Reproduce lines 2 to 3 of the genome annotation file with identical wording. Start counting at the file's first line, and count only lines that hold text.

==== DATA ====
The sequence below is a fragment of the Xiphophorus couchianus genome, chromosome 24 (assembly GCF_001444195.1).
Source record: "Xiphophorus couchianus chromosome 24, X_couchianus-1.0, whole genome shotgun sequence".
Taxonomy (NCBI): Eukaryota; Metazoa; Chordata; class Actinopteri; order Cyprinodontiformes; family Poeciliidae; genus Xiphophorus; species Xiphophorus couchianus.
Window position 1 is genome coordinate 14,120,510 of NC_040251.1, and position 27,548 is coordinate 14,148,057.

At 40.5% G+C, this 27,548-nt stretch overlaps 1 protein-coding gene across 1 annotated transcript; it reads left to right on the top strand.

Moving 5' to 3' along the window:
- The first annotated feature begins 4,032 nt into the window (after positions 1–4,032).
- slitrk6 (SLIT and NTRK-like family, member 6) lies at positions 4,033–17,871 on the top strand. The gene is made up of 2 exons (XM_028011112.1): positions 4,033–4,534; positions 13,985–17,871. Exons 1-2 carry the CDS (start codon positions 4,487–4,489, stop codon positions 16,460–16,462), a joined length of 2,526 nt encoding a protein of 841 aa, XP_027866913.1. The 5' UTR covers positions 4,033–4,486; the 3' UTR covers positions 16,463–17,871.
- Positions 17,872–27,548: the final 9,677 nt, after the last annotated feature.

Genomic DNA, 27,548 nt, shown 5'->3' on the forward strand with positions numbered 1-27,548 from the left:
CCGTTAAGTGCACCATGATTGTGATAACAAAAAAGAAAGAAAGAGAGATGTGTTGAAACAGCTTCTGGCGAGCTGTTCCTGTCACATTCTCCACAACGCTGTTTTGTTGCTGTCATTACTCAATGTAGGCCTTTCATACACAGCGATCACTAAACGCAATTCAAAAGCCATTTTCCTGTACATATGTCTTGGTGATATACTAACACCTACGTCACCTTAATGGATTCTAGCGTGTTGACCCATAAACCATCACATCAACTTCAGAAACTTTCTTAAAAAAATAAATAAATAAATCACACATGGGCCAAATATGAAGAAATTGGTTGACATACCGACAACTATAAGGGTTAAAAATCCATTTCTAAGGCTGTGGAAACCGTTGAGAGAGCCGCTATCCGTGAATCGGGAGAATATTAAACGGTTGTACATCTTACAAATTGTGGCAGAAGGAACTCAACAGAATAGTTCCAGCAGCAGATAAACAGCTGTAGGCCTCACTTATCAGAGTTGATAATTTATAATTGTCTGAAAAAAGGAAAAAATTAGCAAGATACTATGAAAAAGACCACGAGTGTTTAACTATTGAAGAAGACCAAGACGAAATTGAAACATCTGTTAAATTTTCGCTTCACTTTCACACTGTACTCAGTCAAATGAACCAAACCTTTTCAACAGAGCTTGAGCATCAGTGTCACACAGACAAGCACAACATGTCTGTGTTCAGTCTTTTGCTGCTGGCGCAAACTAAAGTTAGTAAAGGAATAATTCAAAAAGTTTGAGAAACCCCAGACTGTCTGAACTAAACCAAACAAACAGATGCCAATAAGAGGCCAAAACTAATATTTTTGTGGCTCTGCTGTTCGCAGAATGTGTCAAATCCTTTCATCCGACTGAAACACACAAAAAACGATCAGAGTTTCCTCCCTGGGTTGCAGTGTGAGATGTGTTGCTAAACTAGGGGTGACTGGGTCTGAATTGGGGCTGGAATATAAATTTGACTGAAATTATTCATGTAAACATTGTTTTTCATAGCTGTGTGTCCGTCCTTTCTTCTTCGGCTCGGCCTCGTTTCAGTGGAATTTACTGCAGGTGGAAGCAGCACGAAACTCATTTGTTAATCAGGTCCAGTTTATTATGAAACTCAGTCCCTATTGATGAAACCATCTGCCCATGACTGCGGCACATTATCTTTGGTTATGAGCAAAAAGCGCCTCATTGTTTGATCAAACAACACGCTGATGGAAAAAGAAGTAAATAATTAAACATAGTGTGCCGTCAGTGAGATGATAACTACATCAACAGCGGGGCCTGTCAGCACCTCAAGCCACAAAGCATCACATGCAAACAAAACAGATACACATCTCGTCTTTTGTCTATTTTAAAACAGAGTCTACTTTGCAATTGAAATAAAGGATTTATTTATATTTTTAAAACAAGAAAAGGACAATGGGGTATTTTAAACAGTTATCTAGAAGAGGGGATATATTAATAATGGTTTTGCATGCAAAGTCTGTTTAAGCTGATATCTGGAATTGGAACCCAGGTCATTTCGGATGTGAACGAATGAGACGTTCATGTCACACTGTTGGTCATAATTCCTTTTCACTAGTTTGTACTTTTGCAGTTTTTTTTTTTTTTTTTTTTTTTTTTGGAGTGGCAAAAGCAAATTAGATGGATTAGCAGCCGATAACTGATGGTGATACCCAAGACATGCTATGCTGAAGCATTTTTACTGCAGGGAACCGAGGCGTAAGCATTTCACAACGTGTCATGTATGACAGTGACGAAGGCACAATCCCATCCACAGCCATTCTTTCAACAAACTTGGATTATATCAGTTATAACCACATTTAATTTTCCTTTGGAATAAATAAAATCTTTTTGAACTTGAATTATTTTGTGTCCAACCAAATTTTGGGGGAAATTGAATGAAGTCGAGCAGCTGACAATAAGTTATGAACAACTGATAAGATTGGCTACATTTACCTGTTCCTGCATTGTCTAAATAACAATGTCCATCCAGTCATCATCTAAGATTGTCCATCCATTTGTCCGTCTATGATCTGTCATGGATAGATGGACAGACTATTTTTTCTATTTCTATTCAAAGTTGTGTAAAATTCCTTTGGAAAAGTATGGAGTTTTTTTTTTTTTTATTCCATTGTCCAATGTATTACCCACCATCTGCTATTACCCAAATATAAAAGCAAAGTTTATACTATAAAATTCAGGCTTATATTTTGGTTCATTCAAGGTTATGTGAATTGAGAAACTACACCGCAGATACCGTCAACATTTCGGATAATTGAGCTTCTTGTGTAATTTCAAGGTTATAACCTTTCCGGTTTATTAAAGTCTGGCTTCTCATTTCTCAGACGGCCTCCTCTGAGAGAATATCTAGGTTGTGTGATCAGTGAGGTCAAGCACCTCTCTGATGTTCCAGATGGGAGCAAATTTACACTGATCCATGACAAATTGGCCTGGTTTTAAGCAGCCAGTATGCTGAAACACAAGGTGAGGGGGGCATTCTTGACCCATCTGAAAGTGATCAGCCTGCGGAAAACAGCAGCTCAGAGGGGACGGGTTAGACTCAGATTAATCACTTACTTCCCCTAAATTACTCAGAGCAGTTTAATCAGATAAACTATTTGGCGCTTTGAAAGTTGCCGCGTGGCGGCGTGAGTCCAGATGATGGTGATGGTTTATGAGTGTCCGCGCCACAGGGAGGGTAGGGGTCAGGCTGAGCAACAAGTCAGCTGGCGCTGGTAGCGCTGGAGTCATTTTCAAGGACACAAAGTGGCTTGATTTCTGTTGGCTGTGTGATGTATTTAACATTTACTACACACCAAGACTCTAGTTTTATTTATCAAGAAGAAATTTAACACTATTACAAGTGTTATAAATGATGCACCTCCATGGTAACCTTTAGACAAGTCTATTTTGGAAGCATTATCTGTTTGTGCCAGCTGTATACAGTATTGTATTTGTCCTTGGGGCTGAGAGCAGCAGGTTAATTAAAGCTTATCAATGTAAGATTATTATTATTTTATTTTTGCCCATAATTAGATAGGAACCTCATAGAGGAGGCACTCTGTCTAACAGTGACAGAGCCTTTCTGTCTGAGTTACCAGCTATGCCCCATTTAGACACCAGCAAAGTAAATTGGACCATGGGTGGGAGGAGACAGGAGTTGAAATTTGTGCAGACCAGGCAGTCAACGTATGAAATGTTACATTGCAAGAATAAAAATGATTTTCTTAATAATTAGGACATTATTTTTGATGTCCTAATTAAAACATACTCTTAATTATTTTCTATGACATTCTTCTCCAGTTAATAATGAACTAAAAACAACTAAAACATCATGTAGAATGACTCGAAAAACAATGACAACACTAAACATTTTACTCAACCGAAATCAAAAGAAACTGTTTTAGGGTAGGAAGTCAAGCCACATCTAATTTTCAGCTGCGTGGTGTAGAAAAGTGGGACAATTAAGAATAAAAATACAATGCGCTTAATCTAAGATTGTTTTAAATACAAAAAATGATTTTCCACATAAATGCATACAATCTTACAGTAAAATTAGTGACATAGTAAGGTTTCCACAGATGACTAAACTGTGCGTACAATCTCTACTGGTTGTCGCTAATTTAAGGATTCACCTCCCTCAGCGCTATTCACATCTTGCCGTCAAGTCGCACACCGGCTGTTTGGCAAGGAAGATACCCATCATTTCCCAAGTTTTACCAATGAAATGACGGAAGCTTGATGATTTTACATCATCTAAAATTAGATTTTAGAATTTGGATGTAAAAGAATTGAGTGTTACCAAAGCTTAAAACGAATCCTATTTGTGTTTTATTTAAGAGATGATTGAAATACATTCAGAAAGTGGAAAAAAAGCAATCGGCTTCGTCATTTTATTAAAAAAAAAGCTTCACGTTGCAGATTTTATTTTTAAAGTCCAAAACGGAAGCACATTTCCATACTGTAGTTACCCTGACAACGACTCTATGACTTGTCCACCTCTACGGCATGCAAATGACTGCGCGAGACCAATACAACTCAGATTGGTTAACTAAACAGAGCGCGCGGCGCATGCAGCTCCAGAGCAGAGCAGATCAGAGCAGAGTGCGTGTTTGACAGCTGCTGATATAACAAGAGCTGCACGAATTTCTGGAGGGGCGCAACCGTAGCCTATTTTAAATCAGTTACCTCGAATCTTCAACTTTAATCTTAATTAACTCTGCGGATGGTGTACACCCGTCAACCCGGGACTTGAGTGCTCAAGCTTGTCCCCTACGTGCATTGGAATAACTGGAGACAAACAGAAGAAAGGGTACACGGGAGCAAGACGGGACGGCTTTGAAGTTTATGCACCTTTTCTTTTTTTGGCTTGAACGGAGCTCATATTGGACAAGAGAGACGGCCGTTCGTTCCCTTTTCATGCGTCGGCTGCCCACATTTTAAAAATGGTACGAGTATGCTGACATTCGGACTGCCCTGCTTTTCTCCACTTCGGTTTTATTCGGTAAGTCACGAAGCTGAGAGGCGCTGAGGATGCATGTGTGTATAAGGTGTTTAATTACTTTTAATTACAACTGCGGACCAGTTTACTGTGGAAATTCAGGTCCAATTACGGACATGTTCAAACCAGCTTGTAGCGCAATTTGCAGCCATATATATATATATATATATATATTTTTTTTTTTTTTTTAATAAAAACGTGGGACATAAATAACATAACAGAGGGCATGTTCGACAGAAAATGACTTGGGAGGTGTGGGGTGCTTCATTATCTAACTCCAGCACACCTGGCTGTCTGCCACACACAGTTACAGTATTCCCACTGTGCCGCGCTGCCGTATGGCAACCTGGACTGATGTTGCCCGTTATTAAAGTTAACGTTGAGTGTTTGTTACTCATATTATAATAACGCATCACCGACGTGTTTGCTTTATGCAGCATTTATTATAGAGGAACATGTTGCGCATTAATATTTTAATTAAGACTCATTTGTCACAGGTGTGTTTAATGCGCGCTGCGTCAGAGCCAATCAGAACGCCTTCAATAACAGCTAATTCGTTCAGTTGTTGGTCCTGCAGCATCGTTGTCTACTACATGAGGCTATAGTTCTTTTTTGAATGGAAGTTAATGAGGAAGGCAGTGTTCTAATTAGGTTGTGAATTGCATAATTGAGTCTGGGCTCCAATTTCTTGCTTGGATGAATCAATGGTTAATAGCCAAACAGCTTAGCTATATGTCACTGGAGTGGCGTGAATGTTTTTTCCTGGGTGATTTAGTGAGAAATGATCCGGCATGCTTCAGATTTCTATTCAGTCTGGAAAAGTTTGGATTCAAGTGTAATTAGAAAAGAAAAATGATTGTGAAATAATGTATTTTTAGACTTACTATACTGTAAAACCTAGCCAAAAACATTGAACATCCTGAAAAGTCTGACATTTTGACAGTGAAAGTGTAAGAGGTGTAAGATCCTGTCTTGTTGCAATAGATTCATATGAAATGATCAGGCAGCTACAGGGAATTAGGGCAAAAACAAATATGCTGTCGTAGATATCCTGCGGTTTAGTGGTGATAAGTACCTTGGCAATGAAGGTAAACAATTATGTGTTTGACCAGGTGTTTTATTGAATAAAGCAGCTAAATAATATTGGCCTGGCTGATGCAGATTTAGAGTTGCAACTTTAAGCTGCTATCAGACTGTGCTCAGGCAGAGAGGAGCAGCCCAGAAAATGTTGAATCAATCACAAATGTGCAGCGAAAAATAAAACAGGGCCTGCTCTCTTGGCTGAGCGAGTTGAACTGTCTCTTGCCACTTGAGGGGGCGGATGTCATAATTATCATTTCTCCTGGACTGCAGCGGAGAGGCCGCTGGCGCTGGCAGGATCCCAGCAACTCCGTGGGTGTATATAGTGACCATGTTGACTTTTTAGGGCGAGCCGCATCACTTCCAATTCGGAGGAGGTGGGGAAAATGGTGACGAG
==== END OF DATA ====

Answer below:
Source record: "Xiphophorus couchianus chromosome 24, X_couchianus-1.0, whole genome shotgun sequence".
Taxonomy (NCBI): Eukaryota; Metazoa; Chordata; class Actinopteri; order Cyprinodontiformes; family Poeciliidae; genus Xiphophorus; species Xiphophorus couchianus.